And then, just when the romantic in me is sighing blissfully, the bard embarks upon another tale. In this one, a squire named Weylyn encounters a powerful wizard who needs to travel to the mysterious Blind Tower in order to contact his distant ship. As the squire escorts him to the court, the wizard complains, "I'm a Doctor, not a crusader!" but he entertains Weylyn with tales about the criminal Paris who became a sailor, the were-woman Torres who became a shipwright, the ice maiden freed from an evil spell, and the rest of the noble Janeway's motley crew.

Of course, the Doctor is really on an away mission, trying to shut down the technology left in the tower by a powerful race that died out decades earlier. Captain Janeway intercepted a message from the dying leader of that species, explaining that their hidden weapons will destroy the peaceful feudal society on the planet unless someone intervenes. Despite Prime Directive qualms, she agrees, not knowing that squires like Weylyn are victims to the brutal knights because they don't dare challenge the dictum that might makes right.

There's no question that the premise will be too goofy for some readers...not to mention the drawings of Janeway in Lady Pendragon's clothes, and the Doctor wearing a crown with a Starfleet emblem. But if sword and sorcery epics hold any appeal, Avalon Rising is pure delight. The artwork by David Roach is stunning - lush forests on the planet, a dragon, a castle, a battle in space. There's even a typical comic harem, but it works in context like the Dabo girls on Deep Space Nine.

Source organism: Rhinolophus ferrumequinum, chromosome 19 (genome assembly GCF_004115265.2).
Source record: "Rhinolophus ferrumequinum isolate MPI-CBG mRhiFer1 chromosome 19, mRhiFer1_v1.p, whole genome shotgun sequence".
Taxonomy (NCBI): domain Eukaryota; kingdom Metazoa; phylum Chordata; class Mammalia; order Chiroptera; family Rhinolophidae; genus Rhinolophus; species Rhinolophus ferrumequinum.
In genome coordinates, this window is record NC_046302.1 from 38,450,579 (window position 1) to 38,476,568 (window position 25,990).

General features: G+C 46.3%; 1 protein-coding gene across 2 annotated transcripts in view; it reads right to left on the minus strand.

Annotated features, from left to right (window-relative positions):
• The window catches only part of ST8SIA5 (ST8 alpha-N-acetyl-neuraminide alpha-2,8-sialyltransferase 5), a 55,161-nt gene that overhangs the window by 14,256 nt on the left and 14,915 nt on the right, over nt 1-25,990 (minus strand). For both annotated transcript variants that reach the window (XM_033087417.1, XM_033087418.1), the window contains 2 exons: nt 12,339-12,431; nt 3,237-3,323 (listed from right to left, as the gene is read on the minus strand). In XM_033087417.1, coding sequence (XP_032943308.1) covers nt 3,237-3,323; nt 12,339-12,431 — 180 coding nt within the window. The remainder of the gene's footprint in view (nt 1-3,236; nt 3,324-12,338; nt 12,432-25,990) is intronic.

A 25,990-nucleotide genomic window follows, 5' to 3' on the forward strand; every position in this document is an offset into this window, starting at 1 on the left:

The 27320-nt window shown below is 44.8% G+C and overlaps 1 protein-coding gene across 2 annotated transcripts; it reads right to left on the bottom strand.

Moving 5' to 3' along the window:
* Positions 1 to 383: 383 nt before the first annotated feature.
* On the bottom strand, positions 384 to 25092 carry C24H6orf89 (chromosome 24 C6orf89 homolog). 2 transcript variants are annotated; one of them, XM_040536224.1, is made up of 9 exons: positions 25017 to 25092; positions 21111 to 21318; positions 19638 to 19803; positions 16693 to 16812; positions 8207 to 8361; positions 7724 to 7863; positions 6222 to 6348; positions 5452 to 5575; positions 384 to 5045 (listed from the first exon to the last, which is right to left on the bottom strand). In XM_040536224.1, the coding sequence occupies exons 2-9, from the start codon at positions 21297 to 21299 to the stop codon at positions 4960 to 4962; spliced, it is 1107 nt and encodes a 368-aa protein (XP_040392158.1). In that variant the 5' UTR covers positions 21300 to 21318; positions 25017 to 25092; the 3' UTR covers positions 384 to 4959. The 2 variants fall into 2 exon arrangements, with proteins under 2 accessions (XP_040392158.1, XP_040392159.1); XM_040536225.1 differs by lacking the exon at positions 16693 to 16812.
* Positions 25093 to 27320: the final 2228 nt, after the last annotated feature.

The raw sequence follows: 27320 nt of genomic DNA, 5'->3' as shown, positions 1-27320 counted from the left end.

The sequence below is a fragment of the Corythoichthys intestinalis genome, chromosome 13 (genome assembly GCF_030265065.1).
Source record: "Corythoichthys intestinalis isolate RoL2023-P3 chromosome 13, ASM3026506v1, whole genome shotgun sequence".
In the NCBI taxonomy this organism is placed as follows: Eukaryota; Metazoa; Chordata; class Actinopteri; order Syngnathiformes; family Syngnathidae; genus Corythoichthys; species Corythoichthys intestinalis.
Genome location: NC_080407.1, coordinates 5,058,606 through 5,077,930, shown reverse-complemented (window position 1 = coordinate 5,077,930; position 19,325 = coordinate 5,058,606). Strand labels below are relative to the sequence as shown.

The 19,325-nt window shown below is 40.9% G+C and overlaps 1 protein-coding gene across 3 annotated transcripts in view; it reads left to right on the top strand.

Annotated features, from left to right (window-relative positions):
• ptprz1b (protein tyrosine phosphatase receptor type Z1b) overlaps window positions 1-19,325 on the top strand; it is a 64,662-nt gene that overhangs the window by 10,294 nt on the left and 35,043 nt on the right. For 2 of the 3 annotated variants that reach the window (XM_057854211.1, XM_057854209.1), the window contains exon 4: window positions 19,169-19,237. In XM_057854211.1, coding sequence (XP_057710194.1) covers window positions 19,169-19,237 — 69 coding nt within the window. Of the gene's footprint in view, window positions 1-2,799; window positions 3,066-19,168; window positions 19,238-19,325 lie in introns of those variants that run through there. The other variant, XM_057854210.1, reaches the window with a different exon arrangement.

Best of all are the images of Voyager as a sailing ship - with Paris at the helm, Kim using an astrolabe, Torres adjusting the sails, and Janeway looking over the prow with her hands on her hips. It's Voyager as archetypal quest narrative, with images that capture the breathtaking idealism of Starfleet's mission of exploration. Writers Janine Ellen Young and Doselle Young portray the characters at their most heroic, keeping the Doctor's trademark sense of humor and the captain's penchant for waxing poetic about the integrity of Starfleet. This is what the episode "Muse" could have been if the show's writers had imaginations as broad as Young and Young.

Avalon Rising was clearly put together by people who love the romance underlying the series, even if it's been all but forgotten on the television show. I admit I'm a sucker for Janeway with long hair and great fencing skills, yet in her ordinary incarnation, she's still a shining example of what a Star Trek captain should be. This comic is nostalgic on two levels: for the sort of fantasy incorporated into old episodes like "Shore Leave" and "Spectre of the Gun," and for the idea of Voyager as a series about exploring strange new worlds, seeking out new civilizations, boldly going where no one has gone before.